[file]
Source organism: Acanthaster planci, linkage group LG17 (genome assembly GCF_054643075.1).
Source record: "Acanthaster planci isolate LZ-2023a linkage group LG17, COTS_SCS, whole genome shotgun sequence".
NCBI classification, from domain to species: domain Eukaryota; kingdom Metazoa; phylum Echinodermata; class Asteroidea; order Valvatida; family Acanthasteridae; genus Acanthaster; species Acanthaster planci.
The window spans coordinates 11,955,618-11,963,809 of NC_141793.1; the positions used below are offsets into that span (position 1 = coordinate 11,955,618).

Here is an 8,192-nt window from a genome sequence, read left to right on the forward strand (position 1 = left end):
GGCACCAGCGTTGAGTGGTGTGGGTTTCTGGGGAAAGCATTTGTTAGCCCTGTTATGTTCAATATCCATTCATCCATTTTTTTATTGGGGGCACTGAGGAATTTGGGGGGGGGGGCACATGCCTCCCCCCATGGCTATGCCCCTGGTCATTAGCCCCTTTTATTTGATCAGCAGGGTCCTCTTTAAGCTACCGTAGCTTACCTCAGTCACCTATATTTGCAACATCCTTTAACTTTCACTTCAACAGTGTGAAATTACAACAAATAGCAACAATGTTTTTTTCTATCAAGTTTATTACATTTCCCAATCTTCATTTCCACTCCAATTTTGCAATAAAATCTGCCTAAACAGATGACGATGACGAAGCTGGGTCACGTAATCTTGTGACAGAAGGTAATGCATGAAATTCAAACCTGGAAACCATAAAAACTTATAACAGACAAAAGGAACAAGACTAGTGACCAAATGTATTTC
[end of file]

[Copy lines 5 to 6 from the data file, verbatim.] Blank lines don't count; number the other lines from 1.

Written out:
Here is an 8,192-nt window from a genome sequence, read left to right on the forward strand (position 1 = left end):
GGCACCAGCGTTGAGTGGTGTGGGTTTCTGGGGAAAGCATTTGTTAGCCCTGTTATGTTCAATATCCATTCATCCATTTTTTTATTGGGGGCACTGAGGAATTTGGGGGGGGGGGCACATGCCTCCCCCCATGGCTATGCCCCTGGTCATTAGCCCCTTTTATTTGATCAGCAGGGTCCTCTTTAAGCTACCGTAGCTTACCTCAGTCACCTATATTTGCAACATCCTTTAACTTTCACTTCAACAGTGTGAAATTACAACAAATAGCAACAATGTTTTTTTCTATCAAGTTTATTACATTTCCCAATCTTCATTTCCACTCCAATTTTGCAATAAAATCTGCCTAAACAGATGACGATGACGAAGCTGGGTCACGTAATCTTGTGACAGAAGGTAATGCATGAAATTCAAACCTGGAAACCATAAAAACTTATAACAGACAAAAGGAACAAGACTAGTGACCAAATGTATTTC